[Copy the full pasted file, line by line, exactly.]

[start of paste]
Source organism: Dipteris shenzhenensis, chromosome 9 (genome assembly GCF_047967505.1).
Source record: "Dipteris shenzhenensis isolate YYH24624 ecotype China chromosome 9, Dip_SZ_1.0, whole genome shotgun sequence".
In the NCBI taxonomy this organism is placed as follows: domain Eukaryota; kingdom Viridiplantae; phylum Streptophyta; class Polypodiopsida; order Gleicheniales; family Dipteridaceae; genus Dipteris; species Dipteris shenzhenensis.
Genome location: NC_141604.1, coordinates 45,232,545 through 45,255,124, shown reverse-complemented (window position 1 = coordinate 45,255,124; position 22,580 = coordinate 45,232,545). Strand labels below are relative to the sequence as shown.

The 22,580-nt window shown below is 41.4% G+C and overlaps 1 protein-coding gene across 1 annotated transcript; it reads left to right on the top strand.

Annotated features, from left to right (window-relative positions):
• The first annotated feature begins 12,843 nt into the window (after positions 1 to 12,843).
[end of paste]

Source organism: Dipteris shenzhenensis, chromosome 9 (genome assembly GCF_047967505.1).
Source record: "Dipteris shenzhenensis isolate YYH24624 ecotype China chromosome 9, Dip_SZ_1.0, whole genome shotgun sequence".
In the NCBI taxonomy this organism is placed as follows: domain Eukaryota; kingdom Viridiplantae; phylum Streptophyta; class Polypodiopsida; order Gleicheniales; family Dipteridaceae; genus Dipteris; species Dipteris shenzhenensis.
Genome location: NC_141604.1, coordinates 45,232,545 through 45,255,124, shown reverse-complemented (window position 1 = coordinate 45,255,124; position 22,580 = coordinate 45,232,545). Strand labels below are relative to the sequence as shown.

The 22,580-nt window shown below is 41.4% G+C and overlaps 1 protein-coding gene across 1 annotated transcript; it reads left to right on the top strand.

Annotated features, from left to right (window-relative positions):
• The first annotated feature begins 12,843 nt into the window (after positions 1 to 12,843).